More than 100 people, including local residents, black community activists and local political figures, turned out tonight for a rally demanding action by the Sheriff’s Department in the case of a black man found dead in the apartment of Ed Buck, 64, a white political activist and campaign donor.
Buck, in whose apartment the man was found dead around 1 a.m. Monday, apparently was at home during the rally, which took place in front of his building at 1234 Laurel Ave. The lights in his apartment turned on and off several times during the event. While Sheriff’s deputies and representatives of the L.A. County Coroner’s Office removed the body of the dead man around 9 a.m. this morning, Buck was not arrested or taken to the Sheriff’s Station for questioning. Several of those attending the rally said that would make it possible for Buck to destroy any incriminatory evidence.
An investigation into the death is being led by Detective Q. Rodriguez of the department’s Homicide Bureau. The identity of the dead man has not been revealed. While it is clear that he was African-American, he may not have been a young man. Cannick said that she had been told that he was in his 50s.
Those attending the rally tonight called for the arrest of Buck and also for a renewed investigation into the death of Gemmel Moore, a 26-year-old African American man who was found dead of a methamphetamine overdose in Buck’s apartment on July 27, 2017. Moore was a sex worker who was visiting his mother near Houston when Buck bought him an airline ticket to fly back to Los Angeles and go to his apartment.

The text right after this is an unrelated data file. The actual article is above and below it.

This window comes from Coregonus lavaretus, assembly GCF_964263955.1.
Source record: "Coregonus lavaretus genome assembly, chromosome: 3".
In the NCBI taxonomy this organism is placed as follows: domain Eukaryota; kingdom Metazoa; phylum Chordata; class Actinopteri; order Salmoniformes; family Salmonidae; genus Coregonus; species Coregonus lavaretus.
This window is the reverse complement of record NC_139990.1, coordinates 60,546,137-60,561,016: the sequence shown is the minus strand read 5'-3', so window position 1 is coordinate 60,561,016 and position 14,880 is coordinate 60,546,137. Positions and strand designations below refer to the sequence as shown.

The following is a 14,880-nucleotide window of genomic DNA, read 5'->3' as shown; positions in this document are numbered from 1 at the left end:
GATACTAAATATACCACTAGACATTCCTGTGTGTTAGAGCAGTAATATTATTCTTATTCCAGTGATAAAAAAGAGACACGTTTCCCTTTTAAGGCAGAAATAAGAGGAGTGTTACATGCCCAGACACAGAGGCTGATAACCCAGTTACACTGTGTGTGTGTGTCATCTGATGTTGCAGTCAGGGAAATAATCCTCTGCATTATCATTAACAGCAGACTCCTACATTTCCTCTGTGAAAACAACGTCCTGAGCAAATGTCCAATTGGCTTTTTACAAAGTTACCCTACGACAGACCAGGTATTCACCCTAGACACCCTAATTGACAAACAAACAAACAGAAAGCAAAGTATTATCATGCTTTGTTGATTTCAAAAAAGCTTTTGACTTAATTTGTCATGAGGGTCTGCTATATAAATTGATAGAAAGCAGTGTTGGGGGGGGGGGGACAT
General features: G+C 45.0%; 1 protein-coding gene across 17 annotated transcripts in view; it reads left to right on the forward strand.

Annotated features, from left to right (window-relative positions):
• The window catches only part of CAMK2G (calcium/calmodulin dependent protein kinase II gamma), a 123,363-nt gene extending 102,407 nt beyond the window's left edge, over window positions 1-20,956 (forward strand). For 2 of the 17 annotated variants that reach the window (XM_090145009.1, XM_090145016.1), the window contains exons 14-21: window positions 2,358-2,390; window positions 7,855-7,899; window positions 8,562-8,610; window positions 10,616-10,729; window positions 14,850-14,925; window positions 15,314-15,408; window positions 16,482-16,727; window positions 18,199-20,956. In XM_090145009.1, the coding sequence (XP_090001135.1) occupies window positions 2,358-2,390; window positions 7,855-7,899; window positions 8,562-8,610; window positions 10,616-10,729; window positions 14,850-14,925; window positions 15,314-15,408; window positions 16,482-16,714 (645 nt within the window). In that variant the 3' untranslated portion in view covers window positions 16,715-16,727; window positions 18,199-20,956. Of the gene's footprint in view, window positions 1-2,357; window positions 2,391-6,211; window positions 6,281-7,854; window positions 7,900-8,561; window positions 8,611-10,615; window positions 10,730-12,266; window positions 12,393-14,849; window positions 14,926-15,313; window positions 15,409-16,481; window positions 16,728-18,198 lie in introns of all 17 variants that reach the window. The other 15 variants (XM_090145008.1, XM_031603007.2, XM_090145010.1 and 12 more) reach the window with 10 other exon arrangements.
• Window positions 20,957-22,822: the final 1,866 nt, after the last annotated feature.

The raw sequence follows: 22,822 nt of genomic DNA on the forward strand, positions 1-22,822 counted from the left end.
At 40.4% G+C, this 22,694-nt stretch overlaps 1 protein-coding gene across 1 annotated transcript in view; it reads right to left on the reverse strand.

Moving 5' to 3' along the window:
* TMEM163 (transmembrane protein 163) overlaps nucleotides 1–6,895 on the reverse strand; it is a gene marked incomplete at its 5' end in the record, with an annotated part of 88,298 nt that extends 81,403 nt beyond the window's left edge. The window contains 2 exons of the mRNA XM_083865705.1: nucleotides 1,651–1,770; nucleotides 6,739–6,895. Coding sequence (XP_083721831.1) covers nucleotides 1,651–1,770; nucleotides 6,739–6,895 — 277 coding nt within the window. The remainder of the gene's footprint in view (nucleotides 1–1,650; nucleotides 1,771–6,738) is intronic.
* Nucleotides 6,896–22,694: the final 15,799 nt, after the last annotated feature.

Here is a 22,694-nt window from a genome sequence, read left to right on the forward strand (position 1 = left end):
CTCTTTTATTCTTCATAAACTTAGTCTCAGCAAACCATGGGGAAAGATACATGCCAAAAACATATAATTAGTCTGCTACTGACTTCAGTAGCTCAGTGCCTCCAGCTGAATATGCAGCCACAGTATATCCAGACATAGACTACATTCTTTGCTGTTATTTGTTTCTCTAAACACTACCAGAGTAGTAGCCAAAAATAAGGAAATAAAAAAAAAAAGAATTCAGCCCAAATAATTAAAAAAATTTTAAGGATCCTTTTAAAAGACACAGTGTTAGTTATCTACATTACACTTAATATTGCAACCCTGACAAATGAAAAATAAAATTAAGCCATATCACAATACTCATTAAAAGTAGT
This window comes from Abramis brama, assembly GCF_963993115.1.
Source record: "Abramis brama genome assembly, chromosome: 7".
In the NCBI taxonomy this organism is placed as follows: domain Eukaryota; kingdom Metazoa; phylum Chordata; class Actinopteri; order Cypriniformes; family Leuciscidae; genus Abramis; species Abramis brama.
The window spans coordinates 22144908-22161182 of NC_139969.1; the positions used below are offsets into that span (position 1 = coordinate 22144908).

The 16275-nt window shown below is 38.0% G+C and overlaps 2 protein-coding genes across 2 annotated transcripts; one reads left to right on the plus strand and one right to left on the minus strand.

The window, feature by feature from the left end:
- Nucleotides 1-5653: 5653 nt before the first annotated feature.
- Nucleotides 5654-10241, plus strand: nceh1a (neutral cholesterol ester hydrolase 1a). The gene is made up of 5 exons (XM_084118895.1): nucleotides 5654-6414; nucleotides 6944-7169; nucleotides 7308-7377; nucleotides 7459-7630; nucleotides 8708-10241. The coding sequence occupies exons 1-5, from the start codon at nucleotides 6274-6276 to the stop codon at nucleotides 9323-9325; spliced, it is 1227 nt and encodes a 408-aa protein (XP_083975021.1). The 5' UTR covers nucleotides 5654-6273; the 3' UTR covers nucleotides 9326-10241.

Buck’s lawyer, Seymour Amster, has said his client wasn’t responsible for either death and that both men were friends he was trying to help. Amster said that the man who died in Buck’s apartment this morning may have been using drugs before he arrived.
The Los Angeles County District Attorney’s office ruled a year after Moore’s death that an investigation by the Sheriff’s Department death did not reveal sufficient evidence to charge Buck. That decision outraged Moore’s mother, LaTisha Nixon, and family friends and supporters who pointed to evidence that included a diary in which Moore claimed Buck paid him to inject the drug and drug paraphernalia found in Buck’s apartment by the L.A. County Coroner’s Office. Shortly after Moore’s death, WEHOville published an article showing a screenshot of a profile that Buck had posted on an online sex site seeking other young black men.
Jasmyne Cannick, a communications and public affairs strategist who has worked on behalf of Moore’s mother, criticized the Sheriff’s Department’s handling of the Gemmel Moore investigation. Cannick said that she, civil rights lawyer Nana Gyamfi and others had done most of the investigators’ work for them by bringing forward other young black and gay sex workers who were willing to discuss their interactions with Buck and present evidence of it, including airline tickets, other receipts and even a video. She criticized investigators for insulting and intimidating the witnesses, who had been granted limited immunity from prosecution to encourage them to testify as to their encounters with Buck.